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June 22, 2000
Contact: CDC, Division of Media Relations
(404) 639-3286

Flu Season 2000-01
 
U.S. FLU SEASONS 1995-2000
 
199596
Vaccine components: A/Johannesburg/33/94 (H3N2), A/Texas/36/91 (H1N1), and B/Harbin/07/94
Influenza activity peaked during late December 1995 and early January 1996. For the first time since the 1988-89 season, influenza A(H1N1) viruses predominated in the United States overall. Influenza A(H3N2) and influenza B viruses also circulated; influenza A(H3N2) viruses were more commonly isolated than influenza A(H1N1) viruses in 3 of the 9 influenza surveillance regions. At the peak of the season, 26% of respiratory specimens tested for influenza were positive. The number of state epidemiologists reporting regional or widespread influenza activity reached 33. The percentage of patient visits to sentinel physicians for influenza-like illness (ILI) exceeded baseline levels for 5 weeks peaking at 7%. The proportion of pneumonia and influenza (P&I)-related deaths were above the epidemic threshold for 6 consecutive weeks and peaked at 8.2% during mid-January.

199697
Vaccine components: A/Nanchang/933/95 (H3N2), A/Texas/36/91 (H1N1), and B/Harbin/07/94
Influenza activity in the United States peaked during late December 1996 and early January 1997. Although outbreaks were reported among all age groups, most outbreaks reported to CDC occurred among elderly nursing-home residents. Influenza A(H3N2) viruses predominated, but influenza B viruses also circulated. During the last week of December 1996, 34% of respiratory specimens tested were positive for influenza. At the peak of the season, 39 state epidemiologists reported regional or widespread influenza activity. The percentage of patient visits to sentinel physicians for ILI exceeded baseline levels for 5 weeks peaking at 7%. P&I-related deaths were above the epidemic threshold for 10 consecutive weeks and peaked at 9.1%. Noteworthy: A strain of influenza virus previously known to infect only birds was associated with illness and death in humans in Hong Kong. The first known human case of influenza type A(H5N1) avian flu occurred in a 3-year-old child who died following a respiratory illness in May 1997. Seventeen additional cases were identified during November and December 1997 for a total of 18 confirmed cases and 6 deaths associated with this outbreak.

1997-98
Vaccine components: A/Nanchang/933/95 (H3N2), A/Johannesburg/82/96 (H1N1), and B/Harbin/07/94
Influenza activity began to increase in early December 1997 and peaked during late January to early February 1998. The predominant virus was influenza A(H3N2); few influenza type B or influenza A(H1N1) isolates were reported. At the peak of the influenza season, 29% of respiratory specimens tested were positive for influenza and 46 state epidemiologists reported regional or widespread influenza activity. P&I deaths were above the epidemic threshold for 10 consecutive weeks and peaked at 9%. The percentage of patient visits to sentinel physicians for ILI was elevated for 7 consecutive weeks, peaking at 5%. Noteworthy: In July 1998, CDC and Health Canada began investigating reports of respiratory illness with fever and associated pneumonia among persons traveling on land and sea (both independent and tour packages) in Alaska and the Yukon Territory. Laboratory evidence confirmed that influenza A(H3N2) infection was the cause of many of the illnesses. Approximately 40,000 tourists and tourism workers were affected by this outbreak.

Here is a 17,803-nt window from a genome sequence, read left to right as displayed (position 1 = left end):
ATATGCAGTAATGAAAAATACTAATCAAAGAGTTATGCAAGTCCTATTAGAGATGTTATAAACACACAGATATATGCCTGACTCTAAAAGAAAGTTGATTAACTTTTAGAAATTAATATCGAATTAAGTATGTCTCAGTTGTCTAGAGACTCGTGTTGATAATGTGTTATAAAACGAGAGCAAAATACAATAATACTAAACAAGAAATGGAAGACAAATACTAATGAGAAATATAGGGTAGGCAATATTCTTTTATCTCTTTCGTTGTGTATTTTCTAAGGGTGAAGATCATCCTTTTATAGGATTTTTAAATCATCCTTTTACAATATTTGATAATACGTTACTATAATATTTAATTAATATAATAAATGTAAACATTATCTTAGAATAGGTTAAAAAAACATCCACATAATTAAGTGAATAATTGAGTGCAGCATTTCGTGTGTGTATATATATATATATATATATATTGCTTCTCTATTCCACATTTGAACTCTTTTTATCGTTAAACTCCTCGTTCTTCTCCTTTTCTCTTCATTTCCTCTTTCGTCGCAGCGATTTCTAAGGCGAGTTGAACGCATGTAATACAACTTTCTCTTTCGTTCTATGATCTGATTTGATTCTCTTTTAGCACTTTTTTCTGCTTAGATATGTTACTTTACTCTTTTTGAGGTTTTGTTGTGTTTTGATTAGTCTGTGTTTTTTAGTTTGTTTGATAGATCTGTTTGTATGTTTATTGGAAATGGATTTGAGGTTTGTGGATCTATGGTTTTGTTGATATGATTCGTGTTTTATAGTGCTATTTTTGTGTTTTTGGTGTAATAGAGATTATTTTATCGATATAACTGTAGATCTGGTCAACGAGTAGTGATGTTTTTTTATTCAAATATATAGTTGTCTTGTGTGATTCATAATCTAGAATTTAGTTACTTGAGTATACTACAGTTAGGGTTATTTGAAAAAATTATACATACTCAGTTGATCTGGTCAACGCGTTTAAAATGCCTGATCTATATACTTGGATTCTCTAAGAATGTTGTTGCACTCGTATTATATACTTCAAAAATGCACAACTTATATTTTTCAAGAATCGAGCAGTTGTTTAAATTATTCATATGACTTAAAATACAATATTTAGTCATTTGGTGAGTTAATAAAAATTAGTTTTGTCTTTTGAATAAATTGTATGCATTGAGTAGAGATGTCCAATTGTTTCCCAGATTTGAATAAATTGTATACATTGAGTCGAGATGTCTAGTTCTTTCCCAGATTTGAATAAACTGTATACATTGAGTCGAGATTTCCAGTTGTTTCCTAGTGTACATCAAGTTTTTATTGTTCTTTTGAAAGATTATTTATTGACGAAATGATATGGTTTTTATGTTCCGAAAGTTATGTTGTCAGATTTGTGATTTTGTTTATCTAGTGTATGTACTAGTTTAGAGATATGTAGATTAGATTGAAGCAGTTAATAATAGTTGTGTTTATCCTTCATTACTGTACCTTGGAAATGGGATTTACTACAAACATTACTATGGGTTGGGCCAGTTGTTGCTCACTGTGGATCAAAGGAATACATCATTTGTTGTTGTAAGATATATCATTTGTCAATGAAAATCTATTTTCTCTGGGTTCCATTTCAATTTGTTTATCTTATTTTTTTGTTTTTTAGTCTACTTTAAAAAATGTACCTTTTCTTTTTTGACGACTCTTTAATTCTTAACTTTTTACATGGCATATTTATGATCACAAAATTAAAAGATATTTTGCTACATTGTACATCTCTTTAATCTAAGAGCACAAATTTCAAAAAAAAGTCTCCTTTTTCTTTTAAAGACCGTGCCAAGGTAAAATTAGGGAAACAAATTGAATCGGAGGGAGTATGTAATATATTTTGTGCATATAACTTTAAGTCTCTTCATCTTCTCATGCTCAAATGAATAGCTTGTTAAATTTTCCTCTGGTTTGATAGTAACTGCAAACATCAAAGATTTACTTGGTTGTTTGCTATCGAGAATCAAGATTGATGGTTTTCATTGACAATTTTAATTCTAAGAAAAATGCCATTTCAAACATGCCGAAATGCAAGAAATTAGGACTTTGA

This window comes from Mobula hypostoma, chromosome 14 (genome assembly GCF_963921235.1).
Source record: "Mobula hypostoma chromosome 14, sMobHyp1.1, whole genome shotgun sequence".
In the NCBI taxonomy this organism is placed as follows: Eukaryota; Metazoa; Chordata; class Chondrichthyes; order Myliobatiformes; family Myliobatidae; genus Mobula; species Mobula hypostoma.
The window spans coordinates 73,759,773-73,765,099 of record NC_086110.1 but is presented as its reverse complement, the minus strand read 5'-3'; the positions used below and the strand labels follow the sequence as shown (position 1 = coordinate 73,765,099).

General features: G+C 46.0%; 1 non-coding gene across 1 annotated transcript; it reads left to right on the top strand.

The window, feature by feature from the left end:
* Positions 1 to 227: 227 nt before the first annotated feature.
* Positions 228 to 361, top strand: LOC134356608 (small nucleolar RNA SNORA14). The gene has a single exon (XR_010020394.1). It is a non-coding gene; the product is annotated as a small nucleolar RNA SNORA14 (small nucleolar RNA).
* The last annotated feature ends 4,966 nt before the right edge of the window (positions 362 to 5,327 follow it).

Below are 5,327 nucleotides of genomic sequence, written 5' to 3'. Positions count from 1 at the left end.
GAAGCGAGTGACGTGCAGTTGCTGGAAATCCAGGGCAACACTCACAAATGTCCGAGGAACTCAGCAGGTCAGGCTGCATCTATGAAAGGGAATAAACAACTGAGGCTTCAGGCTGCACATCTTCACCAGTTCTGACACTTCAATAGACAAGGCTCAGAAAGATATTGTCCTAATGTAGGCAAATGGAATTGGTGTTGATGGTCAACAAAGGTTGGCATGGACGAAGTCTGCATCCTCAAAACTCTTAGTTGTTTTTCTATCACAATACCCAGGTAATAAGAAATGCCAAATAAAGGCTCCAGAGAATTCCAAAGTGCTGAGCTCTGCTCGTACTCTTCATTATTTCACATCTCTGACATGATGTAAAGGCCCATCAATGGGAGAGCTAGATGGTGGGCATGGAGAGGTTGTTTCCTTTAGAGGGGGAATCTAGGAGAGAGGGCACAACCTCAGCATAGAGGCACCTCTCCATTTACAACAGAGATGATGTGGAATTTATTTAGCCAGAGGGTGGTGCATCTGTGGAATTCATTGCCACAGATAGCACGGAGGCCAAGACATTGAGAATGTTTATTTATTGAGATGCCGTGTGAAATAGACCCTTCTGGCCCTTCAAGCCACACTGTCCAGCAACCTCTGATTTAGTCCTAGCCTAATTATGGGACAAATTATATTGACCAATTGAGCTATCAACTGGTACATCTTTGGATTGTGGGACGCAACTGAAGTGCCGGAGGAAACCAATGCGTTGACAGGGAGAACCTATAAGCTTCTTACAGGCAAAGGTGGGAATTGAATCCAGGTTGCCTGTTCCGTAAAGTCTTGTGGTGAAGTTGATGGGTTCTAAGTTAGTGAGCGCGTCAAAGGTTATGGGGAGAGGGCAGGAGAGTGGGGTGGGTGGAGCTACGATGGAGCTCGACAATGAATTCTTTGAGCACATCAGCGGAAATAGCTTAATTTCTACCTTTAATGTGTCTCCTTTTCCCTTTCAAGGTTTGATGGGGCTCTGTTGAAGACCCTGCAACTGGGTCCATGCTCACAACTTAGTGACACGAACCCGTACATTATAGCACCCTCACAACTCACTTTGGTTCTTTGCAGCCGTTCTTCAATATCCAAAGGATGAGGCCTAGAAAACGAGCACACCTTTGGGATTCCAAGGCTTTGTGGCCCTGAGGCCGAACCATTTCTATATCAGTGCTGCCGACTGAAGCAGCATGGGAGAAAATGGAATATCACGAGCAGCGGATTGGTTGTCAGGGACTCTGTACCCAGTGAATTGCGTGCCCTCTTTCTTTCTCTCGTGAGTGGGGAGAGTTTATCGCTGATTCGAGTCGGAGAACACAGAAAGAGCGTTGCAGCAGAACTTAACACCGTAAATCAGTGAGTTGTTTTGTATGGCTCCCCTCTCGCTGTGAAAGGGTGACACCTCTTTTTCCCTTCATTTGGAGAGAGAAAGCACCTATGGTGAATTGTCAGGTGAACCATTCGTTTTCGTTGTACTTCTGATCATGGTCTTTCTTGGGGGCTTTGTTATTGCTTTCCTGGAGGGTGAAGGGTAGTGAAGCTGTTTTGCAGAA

1998-99
Vaccine components: A/Sydney/05/97 (H3N2), A/Beijing/262/95 (H1N1), and B/Harbin/07/94
During the 1998-99 influenza season, both influenza A(H3N2) and influenza B viruses circulated worldwide, and influenza A(H3N2) predominated in the United States for the third consecutive year. Influenza activity began to increase in mid-January 1999 and peaked during February. At the peak of the influenza season, 28% of respiratory specimens tested were positive for influenza and 42 state epidemiologists reported regional or widespread influenza activity. P&I deaths were above the epidemic threshold for 12 consecutive weeks and peaked at 8.8%. The percentage of patient visits to sentinel physicians for ILI was elevated for 7 consecutive weeks, peaking at 5%. Noteworthy: 1) This was the third consecutive year that influenza A(H3N2) viruses had predominated in the United States; 2) Influenza A (H9N2) virus, a strain not previously isolated from humans, was isolated from two persons in Hong Kong; and 3) For the second consecutive summer, an influenza outbreak occurred among travelers and tourism workers in Alaska and the Yukon Territory.

1999-2000
Vaccine components: A/Sydney/05/97 (H3N2), A/Beijing/262/95 (H1N1), and B/Yamanashi/166/98
Influenza activity began to increase in November 1999 and peaked during late December 1999 and early January 2000. During the 1999-2000 influenza season, influenza A (H3N2) viruses predominated in the United States and worldwide. This was the fourth consecutive season in which influenza A(H3N2) viruses predominated and the third in which the A/Sydney/05/97 (H3N2) strain predominated. At the end of December, 33% of respiratory specimens tested for influenza were positive. State epidemiologists from 44 states reported regional or widespread influenza activity at the peak of the season. P&I mortality was above epidemic threshold for all but 2 weeks during the season peaking at 11.2% but this data must be interpreted with caution because changes were made in the case reporting definition that may have lead to higher estimates of P&I mortality than those reported in previous seasons. Noteworthy: This was the third consecutive season that influenza A/Sydney/05/97-like (H3N2) viruses were the most frequently isolated influenza viruses in the United States.


Flu Season 2000-01: See also...



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